We kick the snow off of our shoes, and then he leads me down a hall to what must be his room. He has a strobe light in the corner of the room, there are posters of some mainstream bands that I love up on the walls, and it's really messy. I love it. While he takes out a clean pair of pants, I look at the pictures on his walls and dresser. There are a lot of him and some girl with red hair, hugging and smiling. I feel my stomach sink. I had forgotten that just because I'm gay, it doesn't mean that this hot ski lift operator is. This is probably his girlfriend.
"That's my sister," Seth says from behind me. I glance in the mirror in front of me and see that he's already changed into dry pants. I turn around and let my eyes dart toward the rest of the pictures.
"Oh." I clear my throat and hesitantly ask, "Do you have a girlfriend?" Wow, could I sound any less nonchalant?
"Nope." He grabs a hanger out of his closet and then adds, somewhat quietly but still casually, "I'm gay."
My heart skips a beat.
Pinch me again, please.
"You are?" I manage to say, just barely avoiding a squeak.
Seth smiles wryly. "Yeah. Why? Does that freak you out?"
I shake my head quickly, nearly getting whiplash. "No. I-I'm gay, too."
We stare at each other, gorgeous blue eyes meeting dark brown ones.
"Really?" he asks dubiously.
"Mhmm." I pause, smiling a little. "Maybe I should rephrase my question. Do you have a boyfriend?"
"No, don't have one of those, either." He grins, rolling his eyes. "You?"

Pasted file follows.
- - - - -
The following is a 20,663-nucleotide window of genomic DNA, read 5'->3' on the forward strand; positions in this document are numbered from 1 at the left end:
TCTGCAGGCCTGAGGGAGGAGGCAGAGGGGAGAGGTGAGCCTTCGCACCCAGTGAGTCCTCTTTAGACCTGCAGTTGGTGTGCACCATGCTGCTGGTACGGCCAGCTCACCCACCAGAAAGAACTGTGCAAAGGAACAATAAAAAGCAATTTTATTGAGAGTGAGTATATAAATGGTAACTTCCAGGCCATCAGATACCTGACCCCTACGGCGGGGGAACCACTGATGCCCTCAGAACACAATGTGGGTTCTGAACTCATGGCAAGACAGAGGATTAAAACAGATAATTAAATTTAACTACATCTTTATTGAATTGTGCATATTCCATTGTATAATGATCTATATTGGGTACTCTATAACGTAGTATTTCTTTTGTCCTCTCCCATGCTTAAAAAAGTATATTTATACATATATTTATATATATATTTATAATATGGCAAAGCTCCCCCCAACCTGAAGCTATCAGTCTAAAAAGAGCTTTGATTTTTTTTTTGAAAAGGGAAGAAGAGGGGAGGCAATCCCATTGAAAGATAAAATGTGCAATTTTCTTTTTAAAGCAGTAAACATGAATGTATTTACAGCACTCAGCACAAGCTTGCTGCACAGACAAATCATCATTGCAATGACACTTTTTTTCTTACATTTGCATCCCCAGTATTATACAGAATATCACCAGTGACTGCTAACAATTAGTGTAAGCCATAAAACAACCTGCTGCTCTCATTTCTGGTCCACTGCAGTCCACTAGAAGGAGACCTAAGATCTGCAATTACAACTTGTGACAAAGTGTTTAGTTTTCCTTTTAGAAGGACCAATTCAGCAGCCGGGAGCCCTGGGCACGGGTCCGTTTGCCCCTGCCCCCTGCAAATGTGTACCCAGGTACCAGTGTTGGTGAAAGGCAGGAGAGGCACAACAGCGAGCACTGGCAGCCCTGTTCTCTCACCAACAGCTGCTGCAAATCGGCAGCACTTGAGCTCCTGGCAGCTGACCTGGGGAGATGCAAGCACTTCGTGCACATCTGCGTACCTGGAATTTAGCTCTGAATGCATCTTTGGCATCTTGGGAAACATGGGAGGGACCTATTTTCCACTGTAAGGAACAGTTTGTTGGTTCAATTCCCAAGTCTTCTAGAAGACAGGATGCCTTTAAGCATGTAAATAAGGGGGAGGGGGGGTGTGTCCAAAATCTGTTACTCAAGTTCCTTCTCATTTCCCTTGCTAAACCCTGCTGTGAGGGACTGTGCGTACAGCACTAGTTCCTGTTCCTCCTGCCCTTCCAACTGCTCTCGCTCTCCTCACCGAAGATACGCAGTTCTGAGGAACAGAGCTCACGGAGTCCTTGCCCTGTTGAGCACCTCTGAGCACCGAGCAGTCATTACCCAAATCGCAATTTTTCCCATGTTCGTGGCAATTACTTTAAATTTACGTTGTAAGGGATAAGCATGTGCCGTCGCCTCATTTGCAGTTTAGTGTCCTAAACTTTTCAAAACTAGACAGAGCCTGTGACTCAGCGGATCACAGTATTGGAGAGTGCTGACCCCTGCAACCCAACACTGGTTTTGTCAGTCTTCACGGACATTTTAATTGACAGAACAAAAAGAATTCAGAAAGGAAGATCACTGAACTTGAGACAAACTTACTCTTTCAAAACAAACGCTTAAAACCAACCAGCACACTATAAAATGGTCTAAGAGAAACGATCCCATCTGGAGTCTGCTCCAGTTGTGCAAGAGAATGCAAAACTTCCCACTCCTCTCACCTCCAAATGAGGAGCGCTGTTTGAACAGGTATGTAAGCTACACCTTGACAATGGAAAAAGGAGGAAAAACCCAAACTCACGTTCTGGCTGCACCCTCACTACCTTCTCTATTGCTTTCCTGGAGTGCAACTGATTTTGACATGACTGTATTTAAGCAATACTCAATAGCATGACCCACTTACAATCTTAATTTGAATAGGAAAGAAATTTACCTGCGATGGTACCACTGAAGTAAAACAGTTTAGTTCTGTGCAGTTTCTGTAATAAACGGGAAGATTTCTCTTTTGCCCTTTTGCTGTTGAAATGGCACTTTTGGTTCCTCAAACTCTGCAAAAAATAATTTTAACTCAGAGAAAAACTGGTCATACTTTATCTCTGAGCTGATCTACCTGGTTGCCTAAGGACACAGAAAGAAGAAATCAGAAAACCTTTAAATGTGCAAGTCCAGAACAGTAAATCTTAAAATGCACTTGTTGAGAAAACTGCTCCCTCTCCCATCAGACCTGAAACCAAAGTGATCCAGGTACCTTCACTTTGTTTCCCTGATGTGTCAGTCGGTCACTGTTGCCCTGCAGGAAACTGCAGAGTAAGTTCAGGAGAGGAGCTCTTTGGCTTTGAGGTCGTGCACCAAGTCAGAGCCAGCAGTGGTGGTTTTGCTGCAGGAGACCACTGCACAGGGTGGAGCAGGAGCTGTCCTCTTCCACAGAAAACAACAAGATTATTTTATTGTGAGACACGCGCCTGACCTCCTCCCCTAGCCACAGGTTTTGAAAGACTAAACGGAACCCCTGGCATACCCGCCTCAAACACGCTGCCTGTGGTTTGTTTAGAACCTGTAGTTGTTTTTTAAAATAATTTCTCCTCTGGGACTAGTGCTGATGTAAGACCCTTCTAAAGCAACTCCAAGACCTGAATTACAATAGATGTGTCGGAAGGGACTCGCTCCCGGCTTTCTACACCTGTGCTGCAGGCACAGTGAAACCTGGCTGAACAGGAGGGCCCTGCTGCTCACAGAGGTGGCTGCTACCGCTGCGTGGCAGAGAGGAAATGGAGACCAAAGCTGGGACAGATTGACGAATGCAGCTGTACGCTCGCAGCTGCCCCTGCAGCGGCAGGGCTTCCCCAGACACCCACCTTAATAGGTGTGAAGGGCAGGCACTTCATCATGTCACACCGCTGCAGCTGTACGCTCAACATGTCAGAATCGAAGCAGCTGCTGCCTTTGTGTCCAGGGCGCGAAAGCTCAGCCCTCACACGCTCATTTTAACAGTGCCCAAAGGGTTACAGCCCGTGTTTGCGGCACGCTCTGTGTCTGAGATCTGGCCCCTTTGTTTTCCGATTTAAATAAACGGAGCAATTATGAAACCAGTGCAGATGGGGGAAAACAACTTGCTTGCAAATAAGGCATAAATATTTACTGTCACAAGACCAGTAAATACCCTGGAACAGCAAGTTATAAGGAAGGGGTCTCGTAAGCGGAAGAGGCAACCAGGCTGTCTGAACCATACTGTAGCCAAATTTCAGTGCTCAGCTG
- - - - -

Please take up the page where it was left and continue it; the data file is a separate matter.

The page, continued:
"Single power," I say, feebly raising the roof.
He laughs a little, and we just stare at each other. Hmm. Maybe this will work.
Seth coughs, taking a sip of probably cold hot chocolate. "D'you want to go?"
"Hmm? Oh yeah. Yeah, sure."
When we're back out on the street, our shoes get soaked through quickly by the fresh white snow. I sip my hot chocolate and will the warm liquid to spread all the way to my freezing toes, but that's not likely to work.
The town of Blueridge is like one of those porcelain, miniature Christmas villages that you can buy at the Hallmark store. Every store is old-fashioned, cozy, wooden, and adorable. There's even a PacSun and a Starbucks nestled in the mix, but I hardly recognize the stores due to the exterior. It's like walking through a bunch of log cabins, all decorated for the holiday season. Trees line the sidewalk, frosted perfectly in glistening snow and adorned with sparkling ornaments.
"Okay, I feel kinda guilty for not coming out here with my parents. But at least this way I'm with someone who knows his way around," I say, breaking a comfortable silence.